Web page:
the term itself is kind of ambiguous from the start, because in one sense it could simply mean death of the brain as an organ, just like you can have necrosis or death of a finger, if you cut off the blood supply to it. So the brain itself can die due to lack of blood supply.

. :unsure2: . not the death of the person....

........!!!!!!!!!!!!!!!!!!!!!!!!!!!!!!!!!!!!!!!!!>>>>>>>>>>>>>>

Wendy Carlisle: So is brain death the death of the person, in your opinion?

Alan Shewmon: I used to think that it was. But in fact, during the 1980s and early 90s I read a number of articles and gave lectures supporting that idea, and since then I have had to change my opinion about it due to an accumulation of evidence to the contrary.

Wendy Carlisle: What kind of evidence are you talking about here?

Alan Shewmon: Well, the theory is that the brain is the central integrating organ of the body, and without brain function the body literally disintegrates into a collection of organs and tissues, and is not a unified organism any more. And that is the main line theory for why brain death is supposed to be death. But I came across increasing reason to believe that patients in this state did have signs of, let’s say, “living function” at the level of the organism as a whole, and not just life in individual organ systems. It is clear that hearts can beat independently without brain function, and many other organs continue on their own, even without life in the remainder of the body. But what we’re talking about here is not just the functioning of individual organs or tissues, but a more unified holistic functioning. Many patients in the state of brain death, if they get through the initial period of acute dysfunction that requires quite intensive care, they often will stabilize. So these are deeply comatose patients, so I would say that these patients are deeply comatose, permanently comatose but they’re still living human beings.

Wendy Carlisle: I think you’ve actually called somewhere the notion of brain death a medical fiction.

Alan Shewmon: A legal fiction.

Wendy Carlisle: A legal fiction. What does that mean, then, in your opinion for the whole donor debate?

Alan Shewmon: I guess it’s also a medical fiction. You’re right.

:o :o :unsure2: :unsure2: :unsure2: :unsure2: :o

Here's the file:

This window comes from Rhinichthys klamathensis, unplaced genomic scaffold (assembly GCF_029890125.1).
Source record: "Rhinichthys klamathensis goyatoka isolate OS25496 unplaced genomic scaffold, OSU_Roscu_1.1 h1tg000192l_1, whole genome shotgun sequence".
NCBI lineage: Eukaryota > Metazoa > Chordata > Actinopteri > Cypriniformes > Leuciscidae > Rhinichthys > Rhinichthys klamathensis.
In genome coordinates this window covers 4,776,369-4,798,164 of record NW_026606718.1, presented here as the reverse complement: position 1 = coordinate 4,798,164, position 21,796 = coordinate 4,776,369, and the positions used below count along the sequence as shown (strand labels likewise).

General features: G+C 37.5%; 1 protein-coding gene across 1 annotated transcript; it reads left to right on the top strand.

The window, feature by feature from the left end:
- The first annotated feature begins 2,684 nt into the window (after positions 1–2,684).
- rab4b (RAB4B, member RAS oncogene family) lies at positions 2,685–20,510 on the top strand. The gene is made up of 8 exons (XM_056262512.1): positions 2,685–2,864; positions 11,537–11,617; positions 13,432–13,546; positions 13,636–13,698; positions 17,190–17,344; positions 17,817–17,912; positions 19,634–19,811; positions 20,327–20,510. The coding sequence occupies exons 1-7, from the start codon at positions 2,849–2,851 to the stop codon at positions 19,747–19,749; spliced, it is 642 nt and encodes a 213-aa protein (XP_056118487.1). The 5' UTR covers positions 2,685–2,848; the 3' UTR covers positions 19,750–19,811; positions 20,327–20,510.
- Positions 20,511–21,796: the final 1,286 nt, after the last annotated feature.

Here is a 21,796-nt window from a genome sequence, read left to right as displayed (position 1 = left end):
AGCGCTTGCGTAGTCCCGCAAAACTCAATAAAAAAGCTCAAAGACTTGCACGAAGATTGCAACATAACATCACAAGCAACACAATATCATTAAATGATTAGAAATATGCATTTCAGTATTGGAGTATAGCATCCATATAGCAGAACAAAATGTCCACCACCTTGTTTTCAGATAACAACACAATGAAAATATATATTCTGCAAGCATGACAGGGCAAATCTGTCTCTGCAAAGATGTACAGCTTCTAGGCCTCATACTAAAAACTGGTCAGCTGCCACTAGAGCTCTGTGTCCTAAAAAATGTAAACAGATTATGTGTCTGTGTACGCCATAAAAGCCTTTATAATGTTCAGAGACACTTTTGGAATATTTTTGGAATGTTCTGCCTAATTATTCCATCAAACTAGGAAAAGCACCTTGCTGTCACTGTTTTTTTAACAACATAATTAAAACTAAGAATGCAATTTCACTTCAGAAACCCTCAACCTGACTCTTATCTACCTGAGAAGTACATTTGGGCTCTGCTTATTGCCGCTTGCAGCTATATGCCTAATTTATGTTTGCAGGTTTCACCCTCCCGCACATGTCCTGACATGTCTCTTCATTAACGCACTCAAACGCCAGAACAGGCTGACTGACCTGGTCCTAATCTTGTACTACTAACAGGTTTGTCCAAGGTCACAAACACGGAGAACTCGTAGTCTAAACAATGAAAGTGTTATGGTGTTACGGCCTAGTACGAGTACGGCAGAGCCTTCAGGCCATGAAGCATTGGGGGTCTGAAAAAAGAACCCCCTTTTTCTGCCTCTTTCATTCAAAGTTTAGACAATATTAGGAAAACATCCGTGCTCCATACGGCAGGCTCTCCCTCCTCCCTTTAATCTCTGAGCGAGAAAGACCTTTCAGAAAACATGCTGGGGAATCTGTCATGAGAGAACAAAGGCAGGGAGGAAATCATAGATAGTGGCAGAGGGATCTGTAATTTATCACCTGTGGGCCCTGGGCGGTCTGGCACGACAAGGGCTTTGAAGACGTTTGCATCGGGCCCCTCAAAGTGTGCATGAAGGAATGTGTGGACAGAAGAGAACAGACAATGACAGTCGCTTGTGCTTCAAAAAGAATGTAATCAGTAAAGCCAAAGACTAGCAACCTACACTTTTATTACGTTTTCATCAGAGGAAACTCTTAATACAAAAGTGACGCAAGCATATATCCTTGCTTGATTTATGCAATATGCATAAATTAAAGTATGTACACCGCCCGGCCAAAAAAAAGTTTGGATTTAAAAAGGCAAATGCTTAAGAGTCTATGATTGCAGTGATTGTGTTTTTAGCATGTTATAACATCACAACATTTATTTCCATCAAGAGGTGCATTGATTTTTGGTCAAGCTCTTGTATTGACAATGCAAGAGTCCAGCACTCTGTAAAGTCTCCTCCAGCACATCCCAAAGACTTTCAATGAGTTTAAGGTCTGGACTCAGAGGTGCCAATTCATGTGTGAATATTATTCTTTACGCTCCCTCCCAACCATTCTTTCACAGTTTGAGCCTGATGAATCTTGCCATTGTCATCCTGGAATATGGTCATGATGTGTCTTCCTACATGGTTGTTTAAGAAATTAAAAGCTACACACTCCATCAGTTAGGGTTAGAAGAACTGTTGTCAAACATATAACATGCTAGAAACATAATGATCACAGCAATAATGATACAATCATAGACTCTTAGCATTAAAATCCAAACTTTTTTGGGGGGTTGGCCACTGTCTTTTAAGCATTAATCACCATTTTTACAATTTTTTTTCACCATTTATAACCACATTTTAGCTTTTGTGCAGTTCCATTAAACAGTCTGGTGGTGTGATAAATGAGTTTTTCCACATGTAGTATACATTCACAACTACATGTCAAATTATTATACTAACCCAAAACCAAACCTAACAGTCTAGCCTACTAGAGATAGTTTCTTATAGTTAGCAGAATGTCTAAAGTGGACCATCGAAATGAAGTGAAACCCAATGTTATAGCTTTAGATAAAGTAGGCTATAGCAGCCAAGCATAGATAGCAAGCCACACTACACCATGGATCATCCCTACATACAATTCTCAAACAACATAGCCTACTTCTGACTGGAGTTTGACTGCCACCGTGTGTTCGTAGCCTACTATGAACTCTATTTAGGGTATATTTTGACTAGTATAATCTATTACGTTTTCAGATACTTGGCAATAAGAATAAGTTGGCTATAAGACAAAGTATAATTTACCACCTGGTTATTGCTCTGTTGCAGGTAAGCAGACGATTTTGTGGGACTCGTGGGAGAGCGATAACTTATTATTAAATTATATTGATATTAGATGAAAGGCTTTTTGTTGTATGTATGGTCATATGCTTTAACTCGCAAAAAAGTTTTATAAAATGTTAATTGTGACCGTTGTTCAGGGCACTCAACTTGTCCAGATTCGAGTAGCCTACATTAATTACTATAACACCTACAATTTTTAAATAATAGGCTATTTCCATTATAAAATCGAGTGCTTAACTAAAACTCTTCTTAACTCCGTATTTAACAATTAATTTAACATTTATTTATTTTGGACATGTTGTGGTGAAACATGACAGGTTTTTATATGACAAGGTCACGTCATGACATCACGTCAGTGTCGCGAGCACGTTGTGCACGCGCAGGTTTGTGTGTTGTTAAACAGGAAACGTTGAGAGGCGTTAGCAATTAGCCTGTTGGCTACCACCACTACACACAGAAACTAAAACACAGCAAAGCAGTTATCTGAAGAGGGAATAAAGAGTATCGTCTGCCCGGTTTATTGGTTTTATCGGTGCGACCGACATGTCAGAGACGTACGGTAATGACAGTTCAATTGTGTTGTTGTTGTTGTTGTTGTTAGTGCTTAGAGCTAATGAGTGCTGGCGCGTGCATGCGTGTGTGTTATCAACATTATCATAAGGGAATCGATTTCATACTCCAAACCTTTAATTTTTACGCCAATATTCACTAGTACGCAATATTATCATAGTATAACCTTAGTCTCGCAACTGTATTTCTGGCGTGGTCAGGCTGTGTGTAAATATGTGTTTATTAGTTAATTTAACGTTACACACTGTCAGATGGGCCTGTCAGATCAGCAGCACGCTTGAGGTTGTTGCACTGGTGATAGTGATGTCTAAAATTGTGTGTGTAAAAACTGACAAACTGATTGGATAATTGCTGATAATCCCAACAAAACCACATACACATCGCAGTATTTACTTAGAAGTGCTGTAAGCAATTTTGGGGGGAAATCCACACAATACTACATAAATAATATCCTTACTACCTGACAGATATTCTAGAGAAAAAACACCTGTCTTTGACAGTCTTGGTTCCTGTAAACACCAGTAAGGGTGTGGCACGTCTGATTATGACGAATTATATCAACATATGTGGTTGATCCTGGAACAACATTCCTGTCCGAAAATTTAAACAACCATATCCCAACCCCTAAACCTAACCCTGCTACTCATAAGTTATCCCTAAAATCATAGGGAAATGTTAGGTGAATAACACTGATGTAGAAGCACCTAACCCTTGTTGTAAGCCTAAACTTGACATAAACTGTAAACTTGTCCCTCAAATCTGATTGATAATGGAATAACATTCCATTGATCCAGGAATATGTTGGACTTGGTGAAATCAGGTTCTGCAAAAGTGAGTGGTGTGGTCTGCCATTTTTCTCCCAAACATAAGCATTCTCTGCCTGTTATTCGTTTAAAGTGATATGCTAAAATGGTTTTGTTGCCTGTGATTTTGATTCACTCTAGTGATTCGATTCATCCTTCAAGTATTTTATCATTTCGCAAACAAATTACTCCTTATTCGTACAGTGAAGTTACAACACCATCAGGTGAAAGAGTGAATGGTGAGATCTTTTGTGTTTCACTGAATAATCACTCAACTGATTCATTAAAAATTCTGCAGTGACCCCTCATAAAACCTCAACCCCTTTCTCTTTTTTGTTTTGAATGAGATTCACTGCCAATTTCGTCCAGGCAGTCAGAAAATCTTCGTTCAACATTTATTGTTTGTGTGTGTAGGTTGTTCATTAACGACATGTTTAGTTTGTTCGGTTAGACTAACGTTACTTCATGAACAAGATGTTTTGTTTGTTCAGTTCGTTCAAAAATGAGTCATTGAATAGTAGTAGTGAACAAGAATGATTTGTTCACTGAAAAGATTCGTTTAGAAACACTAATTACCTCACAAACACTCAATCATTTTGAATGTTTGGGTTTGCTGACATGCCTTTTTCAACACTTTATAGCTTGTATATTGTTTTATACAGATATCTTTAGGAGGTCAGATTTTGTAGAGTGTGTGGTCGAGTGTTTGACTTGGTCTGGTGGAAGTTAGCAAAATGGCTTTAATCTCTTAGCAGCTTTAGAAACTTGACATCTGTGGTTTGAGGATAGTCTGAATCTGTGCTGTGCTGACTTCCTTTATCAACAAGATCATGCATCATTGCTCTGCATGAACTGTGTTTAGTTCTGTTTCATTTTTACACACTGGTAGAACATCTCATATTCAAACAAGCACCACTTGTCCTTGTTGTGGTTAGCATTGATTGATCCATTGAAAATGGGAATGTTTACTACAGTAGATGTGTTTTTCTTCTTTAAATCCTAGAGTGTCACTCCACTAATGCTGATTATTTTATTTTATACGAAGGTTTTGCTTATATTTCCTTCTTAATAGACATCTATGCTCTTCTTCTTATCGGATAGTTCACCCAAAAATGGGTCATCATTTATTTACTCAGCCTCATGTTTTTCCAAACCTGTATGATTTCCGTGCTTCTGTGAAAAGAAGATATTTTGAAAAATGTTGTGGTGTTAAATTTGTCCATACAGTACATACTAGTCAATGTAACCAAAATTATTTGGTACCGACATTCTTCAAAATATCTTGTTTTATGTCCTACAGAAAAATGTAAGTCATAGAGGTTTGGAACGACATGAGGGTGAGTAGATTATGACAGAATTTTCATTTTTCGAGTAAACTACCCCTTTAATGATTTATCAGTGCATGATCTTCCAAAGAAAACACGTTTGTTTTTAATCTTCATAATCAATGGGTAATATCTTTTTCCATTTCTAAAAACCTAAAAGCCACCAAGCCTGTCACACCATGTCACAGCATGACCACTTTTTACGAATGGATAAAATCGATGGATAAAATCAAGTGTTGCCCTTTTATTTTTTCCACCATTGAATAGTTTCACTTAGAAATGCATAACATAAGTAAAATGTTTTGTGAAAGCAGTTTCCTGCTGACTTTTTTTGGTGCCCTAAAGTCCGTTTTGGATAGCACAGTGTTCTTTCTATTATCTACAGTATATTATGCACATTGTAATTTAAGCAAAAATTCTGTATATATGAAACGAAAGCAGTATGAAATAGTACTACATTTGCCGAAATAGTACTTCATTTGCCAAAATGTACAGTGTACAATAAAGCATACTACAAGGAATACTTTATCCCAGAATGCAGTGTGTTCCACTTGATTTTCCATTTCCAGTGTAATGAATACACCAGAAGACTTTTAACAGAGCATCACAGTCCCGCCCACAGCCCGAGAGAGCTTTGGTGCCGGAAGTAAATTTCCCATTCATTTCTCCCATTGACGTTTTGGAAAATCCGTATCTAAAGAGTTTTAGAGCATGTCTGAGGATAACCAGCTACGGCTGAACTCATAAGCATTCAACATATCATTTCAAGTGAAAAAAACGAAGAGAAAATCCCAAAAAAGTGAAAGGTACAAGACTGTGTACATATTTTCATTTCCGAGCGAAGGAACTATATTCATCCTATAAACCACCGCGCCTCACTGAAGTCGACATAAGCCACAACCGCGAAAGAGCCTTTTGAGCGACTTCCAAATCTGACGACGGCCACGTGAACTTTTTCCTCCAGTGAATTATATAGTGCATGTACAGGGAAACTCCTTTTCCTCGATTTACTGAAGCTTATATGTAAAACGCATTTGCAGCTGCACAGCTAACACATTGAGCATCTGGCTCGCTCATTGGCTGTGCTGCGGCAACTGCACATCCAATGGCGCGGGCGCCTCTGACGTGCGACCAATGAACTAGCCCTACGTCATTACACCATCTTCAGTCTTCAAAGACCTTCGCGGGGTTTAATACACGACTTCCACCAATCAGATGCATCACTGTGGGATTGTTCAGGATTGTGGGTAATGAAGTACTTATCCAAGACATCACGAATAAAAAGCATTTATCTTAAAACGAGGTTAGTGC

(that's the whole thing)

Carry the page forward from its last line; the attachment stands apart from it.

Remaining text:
According to this doctor... Brain death is just a term... a legal medical term.... legal fiction... medical fiction.....

http://www.chninternational.com/interview_..._alan_shewm.htm

Again.....

So is brain death the death of the person, in your opinion?

Alan Shewmon: I used to think that it was. But in fact, during the 1980s and early 90s I read a number of articles and gave lectures supporting that idea, and since then I have had to change my opinion about it due to an accumulation of evidence to the contrary.

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crystal sage
http://content.nejm.org/cgi/content/full/357/3/209

When the potential donor meets the criteria for cardiac death, a doctor pronounces the patient dead. The time from the onset of asystole — the absence of sufficient cardiac activity to generate a pulse or blood flow (not necessarily the absence of all electrocardiographic activity) — to the declaration of death is generally about 5 minutes, but it may be as short as 2 minutes.1 The limited data available suggest that circulation does not spontaneously return after it has stopped for 2 minutes.2 The organs — most commonly the kidneys and liver but also the pancreas, lungs, and, in rare cases, the heart — are then recovered. To avoid obvious conflicts of interest, neither the surgeon who recovers the organs nor any other personnel involved in transplantation can participate in end-of-life care or the declaration of death.

The outcomes for organs transplanted after cardiac death are similar to those for organs transplanted after brain death. However, the length of time varies as to which organs can be deprived of oxygen (the interval from cessation of circulation to the initiation of perfusion with cold preservation solutions) and still be transplanted successfully. It is best to retrieve the liver less than 30 minutes after the withdrawal of life-sustaining measures; the kidneys and pancreas may often be recovered up to 60 minutes after such withdrawal.1 The extent of a patient's remaining circulatory and respiratory function may reveal whether death is likely to follow soon after extubation. If a patient does not die quickly enough to permit the recovery of organs, end-of-life care continues and any planned donation is canceled. At present, this may happen in up to 20% of cases.

In 1997, 2000, and 2005, the Institute of Medicine reviewed and voiced support for donation after cardiac death.3 In 2005, a conference on donation after cardiac death concluded that it is "an ethically acceptable practice of end-of-life care, capable of increasing the number of deceased-donor organs available for transplantation."1 Nonetheless, some physicians and nurses at the bedside "continue to have concerns about the ethical propriety of the practice" that "are numerous, complex and related to the specific roles they play."4 Some feel uncomfortable about participation in medical practices that may be required during the transition from end-of-life care to organ donation.5 For example, in multidisciplinary ICUs, doctors and nurses who care for both potential organ donors and organ recipients may have conflicting interests. They may be uncomfortable recommending the withdrawal of life-sustaining treatment for one patient and hoping to obtain an organ for another.